Strength in Versatility
Prior to the Memphis Grizzlies’ 2018-19 season, Head Coach J.B. Bickerstaff described the roster assembled after a busy offseason. The new-look roster had many interchangeable parts in correlation with a deep bench rotation. In Bickerstaff’s own words, on paper, this team would have “strength in versatility.”
In the age of positionless basketball, the Grizzlies are the last team to really participate in the new-age game of stretching the floor at all positions regardless of available bodies along with the chucking style of offense from long-range. After all, Memphis currently ranks 26th in the NBA with 27.6 three-point shot attempts per game. “Grit-‘N’-Grind” has remained their identity and they have refused to adapt to the rest of the league.
The Memphis Grizzlies are finally accepting that it is time to rebuild the ship. They are reinventing the wheel, beginning with Jaren Jackson Jr. at the helm and Mike Conley as a mentor until his days in a Grizzlies uniform officially come to a close. Now is the time to decide who is going to be a part of the team’s future, and even more important is determining the team’s identity moving forward. That plays into personnel.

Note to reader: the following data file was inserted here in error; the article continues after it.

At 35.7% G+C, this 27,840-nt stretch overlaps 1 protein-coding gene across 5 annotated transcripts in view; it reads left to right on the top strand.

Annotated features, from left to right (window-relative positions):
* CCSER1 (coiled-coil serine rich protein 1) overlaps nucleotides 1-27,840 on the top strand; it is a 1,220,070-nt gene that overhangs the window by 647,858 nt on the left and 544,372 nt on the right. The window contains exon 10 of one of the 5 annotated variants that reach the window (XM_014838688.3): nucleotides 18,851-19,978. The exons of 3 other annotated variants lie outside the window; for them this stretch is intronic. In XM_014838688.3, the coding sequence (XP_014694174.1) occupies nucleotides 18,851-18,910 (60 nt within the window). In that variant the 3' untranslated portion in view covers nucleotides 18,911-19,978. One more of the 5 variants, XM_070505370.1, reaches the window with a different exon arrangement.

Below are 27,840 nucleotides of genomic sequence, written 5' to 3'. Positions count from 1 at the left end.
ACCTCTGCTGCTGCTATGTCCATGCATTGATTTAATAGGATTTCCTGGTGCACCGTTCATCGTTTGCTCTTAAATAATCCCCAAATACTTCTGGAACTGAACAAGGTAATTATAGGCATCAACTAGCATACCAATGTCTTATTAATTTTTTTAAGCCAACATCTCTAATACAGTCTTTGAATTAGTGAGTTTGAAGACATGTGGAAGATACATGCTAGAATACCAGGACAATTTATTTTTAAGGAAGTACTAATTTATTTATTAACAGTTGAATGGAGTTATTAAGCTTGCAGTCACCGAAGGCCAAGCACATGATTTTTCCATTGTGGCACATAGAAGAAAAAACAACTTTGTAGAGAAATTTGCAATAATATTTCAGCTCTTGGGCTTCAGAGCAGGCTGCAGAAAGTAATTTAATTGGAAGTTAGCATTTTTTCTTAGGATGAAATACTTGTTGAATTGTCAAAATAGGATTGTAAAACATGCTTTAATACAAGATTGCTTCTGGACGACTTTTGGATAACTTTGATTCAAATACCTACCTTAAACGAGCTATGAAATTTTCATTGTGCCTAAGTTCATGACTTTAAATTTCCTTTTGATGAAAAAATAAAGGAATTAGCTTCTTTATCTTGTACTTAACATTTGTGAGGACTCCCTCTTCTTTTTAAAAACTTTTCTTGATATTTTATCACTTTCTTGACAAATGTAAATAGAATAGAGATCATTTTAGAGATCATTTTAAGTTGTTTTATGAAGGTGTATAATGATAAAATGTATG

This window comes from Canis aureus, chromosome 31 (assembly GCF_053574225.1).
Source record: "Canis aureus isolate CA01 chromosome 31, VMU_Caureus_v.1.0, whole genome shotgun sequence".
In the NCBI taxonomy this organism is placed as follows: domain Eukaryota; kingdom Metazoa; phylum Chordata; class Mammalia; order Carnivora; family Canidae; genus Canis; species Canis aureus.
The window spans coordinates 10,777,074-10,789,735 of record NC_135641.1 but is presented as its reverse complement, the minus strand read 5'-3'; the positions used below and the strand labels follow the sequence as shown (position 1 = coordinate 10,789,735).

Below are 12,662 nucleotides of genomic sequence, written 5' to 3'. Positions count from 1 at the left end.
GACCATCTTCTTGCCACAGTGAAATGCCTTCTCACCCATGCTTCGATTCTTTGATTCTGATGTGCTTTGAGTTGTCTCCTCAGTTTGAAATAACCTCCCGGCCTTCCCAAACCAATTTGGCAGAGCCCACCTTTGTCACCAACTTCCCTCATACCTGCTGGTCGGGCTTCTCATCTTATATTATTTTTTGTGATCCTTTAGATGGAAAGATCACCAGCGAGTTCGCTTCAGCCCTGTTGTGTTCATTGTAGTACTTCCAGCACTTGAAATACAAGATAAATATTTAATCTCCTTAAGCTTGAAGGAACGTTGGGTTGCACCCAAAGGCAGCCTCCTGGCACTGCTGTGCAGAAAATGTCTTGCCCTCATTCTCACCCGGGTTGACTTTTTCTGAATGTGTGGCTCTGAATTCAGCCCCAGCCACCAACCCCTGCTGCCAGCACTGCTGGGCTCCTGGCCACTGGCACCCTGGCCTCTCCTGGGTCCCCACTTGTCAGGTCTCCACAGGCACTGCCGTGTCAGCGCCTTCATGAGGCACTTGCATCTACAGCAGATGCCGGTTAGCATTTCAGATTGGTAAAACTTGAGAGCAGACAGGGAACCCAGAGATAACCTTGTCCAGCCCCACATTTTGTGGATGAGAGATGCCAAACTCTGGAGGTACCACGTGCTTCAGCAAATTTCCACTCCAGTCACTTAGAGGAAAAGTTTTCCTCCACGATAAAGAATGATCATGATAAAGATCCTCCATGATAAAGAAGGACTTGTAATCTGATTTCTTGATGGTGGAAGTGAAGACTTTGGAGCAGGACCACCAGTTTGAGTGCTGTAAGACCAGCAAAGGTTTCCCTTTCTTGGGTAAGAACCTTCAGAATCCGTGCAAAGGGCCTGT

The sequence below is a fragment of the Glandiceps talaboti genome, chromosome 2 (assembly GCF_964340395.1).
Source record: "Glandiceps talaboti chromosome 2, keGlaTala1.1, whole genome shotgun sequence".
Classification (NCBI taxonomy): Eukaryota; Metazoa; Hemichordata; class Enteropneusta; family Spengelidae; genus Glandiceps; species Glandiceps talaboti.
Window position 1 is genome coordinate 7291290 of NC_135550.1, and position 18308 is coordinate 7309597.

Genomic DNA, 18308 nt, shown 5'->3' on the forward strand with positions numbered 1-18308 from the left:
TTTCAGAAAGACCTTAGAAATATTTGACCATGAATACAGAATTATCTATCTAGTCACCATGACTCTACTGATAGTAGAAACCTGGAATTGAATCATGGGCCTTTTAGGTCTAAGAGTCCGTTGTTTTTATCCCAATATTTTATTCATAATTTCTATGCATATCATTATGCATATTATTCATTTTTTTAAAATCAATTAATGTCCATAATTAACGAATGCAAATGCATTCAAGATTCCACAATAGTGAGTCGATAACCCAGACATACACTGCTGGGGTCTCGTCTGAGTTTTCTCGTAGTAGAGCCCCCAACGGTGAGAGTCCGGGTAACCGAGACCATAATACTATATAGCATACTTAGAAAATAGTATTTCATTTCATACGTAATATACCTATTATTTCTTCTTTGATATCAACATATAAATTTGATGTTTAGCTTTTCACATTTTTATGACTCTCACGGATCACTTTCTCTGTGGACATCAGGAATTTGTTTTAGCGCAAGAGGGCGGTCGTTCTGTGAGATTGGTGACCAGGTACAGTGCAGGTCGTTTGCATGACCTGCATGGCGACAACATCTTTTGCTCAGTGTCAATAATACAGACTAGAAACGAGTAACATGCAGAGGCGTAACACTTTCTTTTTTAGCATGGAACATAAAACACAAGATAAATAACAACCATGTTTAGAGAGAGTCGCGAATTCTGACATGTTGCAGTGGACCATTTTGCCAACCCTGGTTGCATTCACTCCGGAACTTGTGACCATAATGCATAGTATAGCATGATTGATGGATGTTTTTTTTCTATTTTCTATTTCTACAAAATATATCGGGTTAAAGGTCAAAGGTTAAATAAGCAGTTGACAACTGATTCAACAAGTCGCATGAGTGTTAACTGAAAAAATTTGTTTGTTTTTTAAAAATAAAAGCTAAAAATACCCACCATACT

Assuming J.B. Bickerstaff sticks with the versatility aspect, Romeo Langford is an excellent backcourt option. He is very interchangeable at the guard positions. He has the height and length to play spot minutes at small forward, and with additional muscle, he could play an even larger role at the three.
As Langford’s ability to play off-ball was previously discussed, it is a direct correlation to his ability to play multiple positions. Even at the age of 19, he is very smooth and comfortable on the court. His length allows him to cause problems defensively, which makes up for any lack of speed versus small point guards. That said length also plays into his strength of attacking the basket and scoring over the opposition.
If Dillon Brooks is not the solidified shooting guard of the future in Memphis, an NBA Draft selection of Romeo Langford makes even more sense. By the time the Grizzlies would show their face on the Draft Board, it is very likely Romeo would be the best player available, too. The pick would make a lot of sense from either perspective.